A week truly is a lifetime in politics. Just a week ago–Tuesday, August 20–there was approximately zero chance that American airpower would be employed against the Assad regime in Syria. The following day, however, Assad’s henchmen employed chemical weapons to kill perhaps 1,000 people on the outskirts of Damascus. Now Secretary of State John Kerry is calling Assad’s actions a “moral obscenity” and vowing: “President Obama believes there must be accountability for those who would use the world’s most heinous weapons against the world’s most vulnerable people.”
Given such remarks by America’s top diplomat, it is little wonder that the conventional wisdom in Washington is that President Obama will soon authorize air strikes in Syria. The only question is what will be the scope and intent of American action. As I see it, there are essentially three options. Call them light, medium, and heavy.
The light option is to employ cruise missiles fired by U.S. and allied warships and aircraft a safe distance from Syria’s shores to blow up a few chemical weapons stockpiles and other regime targets to signal the world’s displeasure with the use of chemicals–a weapon that has carried special opprobrium ever since the dark days of World War I. This would entail a few days of air strikes whose import would be largely symbolic–to “send a message” to Assad without actually trying to topple him or to get rid of all of his chemical weapons stockpiles. This option might even extend to trying to kill Assad himself, but with little likelihood of success–witness failed decapitation strikes on Saddam Hussein in 2003 and (arguably) on Muammar Gaddafi in 1986.
The medium option would to go after the chemical weapons stockpiles in a more concerted manner, employing not just airpower but also Special Operations Forces if necessary. The object of this exercise would be not only to reinforce the norm against chemical weapons use but also to ensure that Assad’s chemical weapons are never used again–either in Syria or, heaven help us, outside of it. This would largely obviate the danger of chemical weapons slipping out of Syria amid the chaos that grips the country, but it would increase the degree of difficulty and danger to U.S. forces because such a campaign could not be conducted safely from long range. Even to support limited Special Operations incursions, the Pentagon would likely demand massive conventional forces be mobilized in the vicinity of Syria to safeguard the commandos.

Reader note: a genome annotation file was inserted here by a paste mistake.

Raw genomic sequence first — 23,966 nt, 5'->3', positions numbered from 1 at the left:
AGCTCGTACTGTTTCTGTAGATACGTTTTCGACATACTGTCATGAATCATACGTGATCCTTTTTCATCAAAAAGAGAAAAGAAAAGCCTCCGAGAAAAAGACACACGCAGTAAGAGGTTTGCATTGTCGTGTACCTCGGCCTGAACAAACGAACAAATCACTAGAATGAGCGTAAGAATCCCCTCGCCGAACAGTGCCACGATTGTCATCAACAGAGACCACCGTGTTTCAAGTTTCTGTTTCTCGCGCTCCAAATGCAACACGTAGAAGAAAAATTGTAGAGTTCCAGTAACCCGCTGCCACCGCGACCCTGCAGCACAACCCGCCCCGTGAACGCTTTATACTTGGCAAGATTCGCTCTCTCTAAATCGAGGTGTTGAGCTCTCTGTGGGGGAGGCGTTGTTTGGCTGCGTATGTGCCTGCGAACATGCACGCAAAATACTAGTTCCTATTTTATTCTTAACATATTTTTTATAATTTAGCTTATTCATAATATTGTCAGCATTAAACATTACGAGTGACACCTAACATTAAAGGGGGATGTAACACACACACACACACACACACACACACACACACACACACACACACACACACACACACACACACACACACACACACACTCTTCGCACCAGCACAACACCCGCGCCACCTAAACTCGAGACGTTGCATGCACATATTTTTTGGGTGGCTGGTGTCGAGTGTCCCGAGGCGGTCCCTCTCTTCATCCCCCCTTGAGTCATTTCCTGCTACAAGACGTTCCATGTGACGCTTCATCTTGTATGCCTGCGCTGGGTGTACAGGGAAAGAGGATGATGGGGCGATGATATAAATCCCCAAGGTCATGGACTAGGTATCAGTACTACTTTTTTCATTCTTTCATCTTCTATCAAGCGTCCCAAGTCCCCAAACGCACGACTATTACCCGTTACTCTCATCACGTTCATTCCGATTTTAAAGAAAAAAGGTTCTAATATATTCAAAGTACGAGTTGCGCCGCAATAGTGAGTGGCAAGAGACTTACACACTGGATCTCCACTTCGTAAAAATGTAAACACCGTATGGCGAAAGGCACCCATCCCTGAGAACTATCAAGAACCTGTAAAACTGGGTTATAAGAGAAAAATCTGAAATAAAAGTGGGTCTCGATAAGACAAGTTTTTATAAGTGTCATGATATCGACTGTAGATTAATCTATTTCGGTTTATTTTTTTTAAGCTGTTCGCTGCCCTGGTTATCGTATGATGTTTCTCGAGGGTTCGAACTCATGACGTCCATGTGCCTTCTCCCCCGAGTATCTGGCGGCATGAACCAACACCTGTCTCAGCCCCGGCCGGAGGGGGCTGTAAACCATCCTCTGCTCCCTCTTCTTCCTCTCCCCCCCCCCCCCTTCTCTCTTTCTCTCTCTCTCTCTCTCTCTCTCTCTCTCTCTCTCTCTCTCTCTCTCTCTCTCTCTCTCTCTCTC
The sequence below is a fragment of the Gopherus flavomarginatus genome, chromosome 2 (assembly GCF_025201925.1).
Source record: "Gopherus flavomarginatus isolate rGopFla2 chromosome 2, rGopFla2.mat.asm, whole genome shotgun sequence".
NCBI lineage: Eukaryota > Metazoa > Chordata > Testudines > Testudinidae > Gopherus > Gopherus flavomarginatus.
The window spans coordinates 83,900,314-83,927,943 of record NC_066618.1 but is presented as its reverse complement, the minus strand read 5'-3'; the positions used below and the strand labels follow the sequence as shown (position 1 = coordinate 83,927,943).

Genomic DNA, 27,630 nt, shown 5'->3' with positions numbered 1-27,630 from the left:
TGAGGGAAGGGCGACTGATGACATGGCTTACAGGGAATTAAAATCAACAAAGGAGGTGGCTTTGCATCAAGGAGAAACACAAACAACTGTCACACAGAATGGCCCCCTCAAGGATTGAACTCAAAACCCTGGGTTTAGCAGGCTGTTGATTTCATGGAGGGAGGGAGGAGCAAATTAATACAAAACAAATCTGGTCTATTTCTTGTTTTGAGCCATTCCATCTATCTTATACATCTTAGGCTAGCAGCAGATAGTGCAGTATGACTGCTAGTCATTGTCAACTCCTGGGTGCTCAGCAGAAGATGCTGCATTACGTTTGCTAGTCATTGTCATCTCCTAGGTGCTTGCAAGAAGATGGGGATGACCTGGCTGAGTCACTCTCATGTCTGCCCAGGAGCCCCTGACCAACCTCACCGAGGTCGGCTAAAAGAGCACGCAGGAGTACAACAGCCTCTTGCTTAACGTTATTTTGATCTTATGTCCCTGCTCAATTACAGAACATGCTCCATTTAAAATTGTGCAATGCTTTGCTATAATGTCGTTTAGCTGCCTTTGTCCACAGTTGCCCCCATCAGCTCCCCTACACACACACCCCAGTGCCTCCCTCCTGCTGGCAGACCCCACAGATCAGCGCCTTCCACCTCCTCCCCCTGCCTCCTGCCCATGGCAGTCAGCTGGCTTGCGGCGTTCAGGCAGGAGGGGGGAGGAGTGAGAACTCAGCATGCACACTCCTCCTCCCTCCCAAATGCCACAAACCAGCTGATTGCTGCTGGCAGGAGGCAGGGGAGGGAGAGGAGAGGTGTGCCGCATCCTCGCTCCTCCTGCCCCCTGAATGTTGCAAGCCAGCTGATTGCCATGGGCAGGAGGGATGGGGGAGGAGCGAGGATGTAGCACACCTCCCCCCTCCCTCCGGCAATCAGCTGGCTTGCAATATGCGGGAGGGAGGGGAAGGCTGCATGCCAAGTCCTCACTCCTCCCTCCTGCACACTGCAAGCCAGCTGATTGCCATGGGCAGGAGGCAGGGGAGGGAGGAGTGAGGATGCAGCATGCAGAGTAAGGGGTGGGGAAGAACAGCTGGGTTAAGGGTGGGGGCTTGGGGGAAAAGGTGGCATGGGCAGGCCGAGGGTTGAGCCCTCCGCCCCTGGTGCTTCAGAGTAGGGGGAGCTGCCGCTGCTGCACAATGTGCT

The heavy option would involve months of air strikes to enable rebel forces to topple the Assad regime. The obvious model here is Libya 2011, but this would also carry echoes of Kosovo 2009. In both cases U.S. airstrikes were potent because they were employed in conjunction with ground action by rebel forces.
History suggests that air strikes in isolation are likely to be indecisive. Witness Bill Clinton’s cruise missile attacks on al-Qaeda in 1998 in Sudan and Afghanistan and his Desert Fox bombing campaign of Iraq the same year. President George W. Bush later aptly summed up Clinton’s mistake when he said: “I’m not gonna fire a $2 million cruise missile at a $10 empty tent and hit a camel in the butt.” Of course, from Obama’s perspective, Bush made an even worse mistake–getting the U.S. embroiled in two costly wars on the ground. No one is suggesting, however, the introduction of U.S. ground forces in Syria beyond perhaps some commandos and CIA officers. Obama will be making a mistake if he is so leery of any greater U.S. involvement in the Middle East that he opts for the light option–a few symbolic air strikes that accomplish nothing beyond displaying American pique. This will not enhance American credibility. It will instead send a message of irresolution that predators around the world will sniff out all too clearly.
From a strategic if not political standpoint, I believe the real debate should be between the medium and heavy options. As someone who has been arguing for a U.S. no-fly zone and air strikes in Syria for almost two years, it might be expected that I would automatically opt for the heavy options. The problem is that in the intervening time, U.S. inaction has allowed the jihadists to become the strongest element within the opposition. U.S. action to topple Assad now, before we have properly armed and trained more moderate rebel forces, risks throwing the country into perpetual chaos or allowing jihadists to seize control of significant territory.
The medium option, on the other hand, would allow us to vastly reduce the risk of chemical weapons proliferation without toppling Assad quite yet. The problem is that this would be an option very hard to carry out–it would involve significant intelligence challenges to identify the location of Assad’s chemical weapons and it would involve significant risks for the insertion and extraction of Special Operations Forces. Otherwise, if it relies on airpower alone, this option likely would be ineffective.
So in the end I still think a strategy aimed at regime change–employing American and allied airpower in conjunction with coordinated ground action by vetted and responsible elements of the Free Syrian Army–is the best American response. But I have a lot more qualms about this option now than I had in 2011 when the Syrian civil war was still young and the country had not yet become so polarized.